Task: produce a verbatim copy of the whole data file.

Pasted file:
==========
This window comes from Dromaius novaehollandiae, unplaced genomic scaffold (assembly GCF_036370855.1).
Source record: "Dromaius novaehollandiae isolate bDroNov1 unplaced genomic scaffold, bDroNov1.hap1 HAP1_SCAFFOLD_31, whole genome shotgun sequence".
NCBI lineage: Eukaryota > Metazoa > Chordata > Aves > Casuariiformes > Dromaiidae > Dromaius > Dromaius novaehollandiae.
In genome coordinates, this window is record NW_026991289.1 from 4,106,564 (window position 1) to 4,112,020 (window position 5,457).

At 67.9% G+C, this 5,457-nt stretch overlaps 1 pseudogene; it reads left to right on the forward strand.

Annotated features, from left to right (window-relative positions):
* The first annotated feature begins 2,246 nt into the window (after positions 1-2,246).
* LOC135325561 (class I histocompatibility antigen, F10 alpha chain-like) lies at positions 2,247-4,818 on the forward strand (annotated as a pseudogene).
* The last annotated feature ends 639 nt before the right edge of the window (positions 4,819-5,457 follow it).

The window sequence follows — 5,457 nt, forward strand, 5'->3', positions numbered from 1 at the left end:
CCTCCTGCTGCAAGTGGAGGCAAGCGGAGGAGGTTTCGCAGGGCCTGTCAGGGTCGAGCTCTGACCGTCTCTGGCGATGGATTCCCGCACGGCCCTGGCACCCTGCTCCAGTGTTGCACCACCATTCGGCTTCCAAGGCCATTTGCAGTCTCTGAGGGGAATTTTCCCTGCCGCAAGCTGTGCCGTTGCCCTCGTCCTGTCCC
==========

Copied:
This window comes from Dromaius novaehollandiae, unplaced genomic scaffold (assembly GCF_036370855.1).
Source record: "Dromaius novaehollandiae isolate bDroNov1 unplaced genomic scaffold, bDroNov1.hap1 HAP1_SCAFFOLD_31, whole genome shotgun sequence".
NCBI lineage: Eukaryota > Metazoa > Chordata > Aves > Casuariiformes > Dromaiidae > Dromaius > Dromaius novaehollandiae.
In genome coordinates, this window is record NW_026991289.1 from 4,106,564 (window position 1) to 4,112,020 (window position 5,457).

At 67.9% G+C, this 5,457-nt stretch overlaps 1 pseudogene; it reads left to right on the forward strand.

Annotated features, from left to right (window-relative positions):
* The first annotated feature begins 2,246 nt into the window (after positions 1-2,246).
* LOC135325561 (class I histocompatibility antigen, F10 alpha chain-like) lies at positions 2,247-4,818 on the forward strand (annotated as a pseudogene).
* The last annotated feature ends 639 nt before the right edge of the window (positions 4,819-5,457 follow it).

The window sequence follows — 5,457 nt, forward strand, 5'->3', positions numbered from 1 at the left end:
CCTCCTGCTGCAAGTGGAGGCAAGCGGAGGAGGTTTCGCAGGGCCTGTCAGGGTCGAGCTCTGACCGTCTCTGGCGATGGATTCCCGCACGGCCCTGGCACCCTGCTCCAGTGTTGCACCACCATTCGGCTTCCAAGGCCATTTGCAGTCTCTGAGGGGAATTTTCCCTGCCGCAAGCTGTGCCGTTGCCCTCGTCCTGTCCC